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Apple's Software Chief Denies Creating an iPhone Backdoor for Any Government

Apple says it has never agreed to any demand to change its technology—especially from China.
March 16, 2016, 3:38pm
Apple's Senior Vice President of Software Engineering Craig Federighi. (Image: Justin Sullivan/Getty Images)

Apple has never undermined or reduced the security of its own products at the request of any government in the world, according to the man who oversees all the company's software.

Apple software chief Craig Federighi's comments are part of a sworn declaration filed on Tuesday in the ongoing court fight between the tech giant and the FBI over the iPhone of one of the shooters in San Bernardino. Apple is trying to make this clear because the US government accused the company of making "special accommodations" to the Chinese government in order to get into the country's market.

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"Apple has never worked with any government agency from any country to create a 'backdoor' in any of our products or services," Federighi said in a statement filed along with Apple's latest response to the Department of Justice.

Federighi explained that Apple has never agreed to change the security underlying its products at the request of any government agency, as Apple "uses the same security protocols everywhere in the world."

His declaration was echoed in the company's brief.

"Apple has never built a back door of any kind into iOS, or otherwise made data stored on the iPhone or in iCloud more technically accessible to any country's government," the company wrote.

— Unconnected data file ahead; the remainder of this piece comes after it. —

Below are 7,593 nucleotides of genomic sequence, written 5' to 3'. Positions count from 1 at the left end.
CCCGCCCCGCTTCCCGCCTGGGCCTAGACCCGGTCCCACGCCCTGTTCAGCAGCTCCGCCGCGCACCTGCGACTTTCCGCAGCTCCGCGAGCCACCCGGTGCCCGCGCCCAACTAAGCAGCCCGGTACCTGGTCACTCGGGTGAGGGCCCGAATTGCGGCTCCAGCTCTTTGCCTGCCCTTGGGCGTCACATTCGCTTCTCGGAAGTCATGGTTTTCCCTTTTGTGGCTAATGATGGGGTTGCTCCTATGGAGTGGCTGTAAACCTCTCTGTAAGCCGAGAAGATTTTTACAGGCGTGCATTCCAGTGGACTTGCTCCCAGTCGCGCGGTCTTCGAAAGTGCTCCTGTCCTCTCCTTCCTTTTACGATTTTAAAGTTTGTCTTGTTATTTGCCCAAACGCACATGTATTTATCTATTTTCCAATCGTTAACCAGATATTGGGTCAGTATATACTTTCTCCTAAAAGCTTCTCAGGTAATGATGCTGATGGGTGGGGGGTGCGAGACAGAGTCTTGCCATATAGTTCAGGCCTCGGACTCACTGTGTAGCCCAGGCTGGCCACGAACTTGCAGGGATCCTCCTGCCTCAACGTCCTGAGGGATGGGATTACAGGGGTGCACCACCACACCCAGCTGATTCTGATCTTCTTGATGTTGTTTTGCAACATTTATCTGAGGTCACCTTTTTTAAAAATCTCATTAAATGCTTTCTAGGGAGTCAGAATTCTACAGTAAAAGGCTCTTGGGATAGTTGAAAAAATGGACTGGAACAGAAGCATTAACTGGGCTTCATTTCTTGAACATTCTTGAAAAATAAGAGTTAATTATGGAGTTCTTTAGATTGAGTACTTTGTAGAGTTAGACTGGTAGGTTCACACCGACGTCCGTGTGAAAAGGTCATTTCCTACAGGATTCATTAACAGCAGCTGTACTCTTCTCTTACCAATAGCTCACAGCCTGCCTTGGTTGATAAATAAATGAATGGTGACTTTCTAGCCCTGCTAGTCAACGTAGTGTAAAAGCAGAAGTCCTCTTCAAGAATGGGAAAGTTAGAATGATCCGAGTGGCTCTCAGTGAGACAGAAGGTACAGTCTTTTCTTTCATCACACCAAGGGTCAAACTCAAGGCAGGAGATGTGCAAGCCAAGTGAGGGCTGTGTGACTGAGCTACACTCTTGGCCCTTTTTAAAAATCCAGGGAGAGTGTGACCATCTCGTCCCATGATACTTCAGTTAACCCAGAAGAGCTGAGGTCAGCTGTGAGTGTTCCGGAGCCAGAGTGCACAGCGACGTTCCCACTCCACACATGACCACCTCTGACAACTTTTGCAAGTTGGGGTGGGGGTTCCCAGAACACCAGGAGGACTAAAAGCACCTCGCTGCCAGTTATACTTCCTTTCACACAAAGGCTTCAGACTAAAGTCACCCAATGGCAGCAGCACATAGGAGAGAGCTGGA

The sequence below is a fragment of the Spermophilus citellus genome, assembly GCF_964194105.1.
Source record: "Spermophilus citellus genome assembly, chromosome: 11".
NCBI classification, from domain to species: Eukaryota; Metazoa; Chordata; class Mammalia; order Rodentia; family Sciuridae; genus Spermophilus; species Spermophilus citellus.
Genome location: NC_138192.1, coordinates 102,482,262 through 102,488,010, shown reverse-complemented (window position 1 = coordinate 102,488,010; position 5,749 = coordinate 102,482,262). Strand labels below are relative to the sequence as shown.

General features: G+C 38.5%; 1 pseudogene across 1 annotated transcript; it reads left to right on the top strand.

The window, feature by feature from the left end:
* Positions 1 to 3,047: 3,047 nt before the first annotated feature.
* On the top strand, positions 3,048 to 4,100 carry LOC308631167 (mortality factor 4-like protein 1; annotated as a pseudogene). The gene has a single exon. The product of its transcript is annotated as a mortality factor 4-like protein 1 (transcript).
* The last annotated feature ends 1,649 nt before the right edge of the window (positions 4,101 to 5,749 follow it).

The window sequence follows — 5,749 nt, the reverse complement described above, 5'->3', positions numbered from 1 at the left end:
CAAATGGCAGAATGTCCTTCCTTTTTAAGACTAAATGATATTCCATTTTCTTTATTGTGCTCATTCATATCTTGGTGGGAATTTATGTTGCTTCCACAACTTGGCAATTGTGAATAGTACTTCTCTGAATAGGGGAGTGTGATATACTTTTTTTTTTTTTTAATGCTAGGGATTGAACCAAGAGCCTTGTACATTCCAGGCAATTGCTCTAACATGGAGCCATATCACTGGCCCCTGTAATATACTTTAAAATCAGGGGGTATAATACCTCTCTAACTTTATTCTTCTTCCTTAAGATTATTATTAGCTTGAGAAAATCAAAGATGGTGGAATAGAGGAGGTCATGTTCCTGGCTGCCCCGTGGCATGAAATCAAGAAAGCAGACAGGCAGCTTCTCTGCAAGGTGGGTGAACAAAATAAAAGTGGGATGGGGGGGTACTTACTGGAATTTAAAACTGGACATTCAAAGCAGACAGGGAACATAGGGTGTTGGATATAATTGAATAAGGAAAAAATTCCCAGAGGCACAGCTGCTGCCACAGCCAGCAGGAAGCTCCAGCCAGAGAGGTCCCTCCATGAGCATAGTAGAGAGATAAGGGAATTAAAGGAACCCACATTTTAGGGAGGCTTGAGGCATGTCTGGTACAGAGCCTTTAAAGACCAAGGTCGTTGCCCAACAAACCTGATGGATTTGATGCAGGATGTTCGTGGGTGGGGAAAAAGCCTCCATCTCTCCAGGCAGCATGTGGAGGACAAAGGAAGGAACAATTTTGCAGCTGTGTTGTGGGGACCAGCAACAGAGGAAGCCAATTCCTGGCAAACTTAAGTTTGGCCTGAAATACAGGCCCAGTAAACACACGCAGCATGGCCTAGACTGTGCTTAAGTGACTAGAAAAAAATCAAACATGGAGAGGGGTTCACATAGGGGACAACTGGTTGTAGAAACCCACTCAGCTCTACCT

To support its accusation that Apple has been cozy with China, the Department of Justice cited news reports that Apple had started storing customer data inside of China, and reports from media close to the Chinese government, which last year proclaimed Apple had agreed to accept China's "security checks," turning over source code to government inspectors.

While Apple has indeed accepted some demands from the Chinese government, Federighi specifically denied providing the Chinese, or anyone else, with the code underlying its products.

"Apple has also not provided any government with its proprietary iOS source code," he wrote. "While governmental agencies in various countries, including the United States, perform regulatory reviews of new iPhone releases, all that Apple provides in those circumstances is an unmodified iPhone device."

The government's underlying argument is that if Apple already agreed to do something for China, there's no reason it should deny the US government's request in this case. But for Apple, this is not a case of turning over data Apple already owns, this is about creating new software designed to modify the default security built into the iPhone—that's where Apple is drawing the line.

"We believe any such access is too dangerous to allow," Federighi said.